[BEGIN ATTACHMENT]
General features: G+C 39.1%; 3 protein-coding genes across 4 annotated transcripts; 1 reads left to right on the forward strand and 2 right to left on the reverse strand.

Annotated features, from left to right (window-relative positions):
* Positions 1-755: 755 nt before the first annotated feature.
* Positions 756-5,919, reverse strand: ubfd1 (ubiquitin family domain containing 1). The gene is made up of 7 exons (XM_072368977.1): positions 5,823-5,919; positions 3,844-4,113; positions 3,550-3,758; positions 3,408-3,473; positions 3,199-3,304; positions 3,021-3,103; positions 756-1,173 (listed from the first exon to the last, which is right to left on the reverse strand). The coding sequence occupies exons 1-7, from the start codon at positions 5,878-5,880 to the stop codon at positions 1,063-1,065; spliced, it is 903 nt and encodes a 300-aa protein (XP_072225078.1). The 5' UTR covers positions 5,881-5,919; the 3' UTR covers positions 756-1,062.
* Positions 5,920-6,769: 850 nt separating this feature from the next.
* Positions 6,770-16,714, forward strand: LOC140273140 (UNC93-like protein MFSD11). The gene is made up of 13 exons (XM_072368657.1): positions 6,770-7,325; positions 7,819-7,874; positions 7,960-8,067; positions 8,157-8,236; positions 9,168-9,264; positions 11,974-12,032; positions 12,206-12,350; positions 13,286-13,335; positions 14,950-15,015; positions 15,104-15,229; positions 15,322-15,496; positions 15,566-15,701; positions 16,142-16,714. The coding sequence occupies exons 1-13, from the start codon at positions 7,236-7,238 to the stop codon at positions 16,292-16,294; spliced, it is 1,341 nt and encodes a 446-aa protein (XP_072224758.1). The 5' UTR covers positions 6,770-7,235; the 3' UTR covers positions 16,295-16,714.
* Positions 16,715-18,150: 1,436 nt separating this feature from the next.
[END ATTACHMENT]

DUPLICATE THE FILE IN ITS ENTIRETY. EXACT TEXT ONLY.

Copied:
General features: G+C 39.1%; 3 protein-coding genes across 4 annotated transcripts; 1 reads left to right on the forward strand and 2 right to left on the reverse strand.

Annotated features, from left to right (window-relative positions):
* Positions 1-755: 755 nt before the first annotated feature.
* Positions 756-5,919, reverse strand: ubfd1 (ubiquitin family domain containing 1). The gene is made up of 7 exons (XM_072368977.1): positions 5,823-5,919; positions 3,844-4,113; positions 3,550-3,758; positions 3,408-3,473; positions 3,199-3,304; positions 3,021-3,103; positions 756-1,173 (listed from the first exon to the last, which is right to left on the reverse strand). The coding sequence occupies exons 1-7, from the start codon at positions 5,878-5,880 to the stop codon at positions 1,063-1,065; spliced, it is 903 nt and encodes a 300-aa protein (XP_072225078.1). The 5' UTR covers positions 5,881-5,919; the 3' UTR covers positions 756-1,062.
* Positions 5,920-6,769: 850 nt separating this feature from the next.
* Positions 6,770-16,714, forward strand: LOC140273140 (UNC93-like protein MFSD11). The gene is made up of 13 exons (XM_072368657.1): positions 6,770-7,325; positions 7,819-7,874; positions 7,960-8,067; positions 8,157-8,236; positions 9,168-9,264; positions 11,974-12,032; positions 12,206-12,350; positions 13,286-13,335; positions 14,950-15,015; positions 15,104-15,229; positions 15,322-15,496; positions 15,566-15,701; positions 16,142-16,714. The coding sequence occupies exons 1-13, from the start codon at positions 7,236-7,238 to the stop codon at positions 16,292-16,294; spliced, it is 1,341 nt and encodes a 446-aa protein (XP_072224758.1). The 5' UTR covers positions 6,770-7,235; the 3' UTR covers positions 16,295-16,714.
* Positions 16,715-18,150: 1,436 nt separating this feature from the next.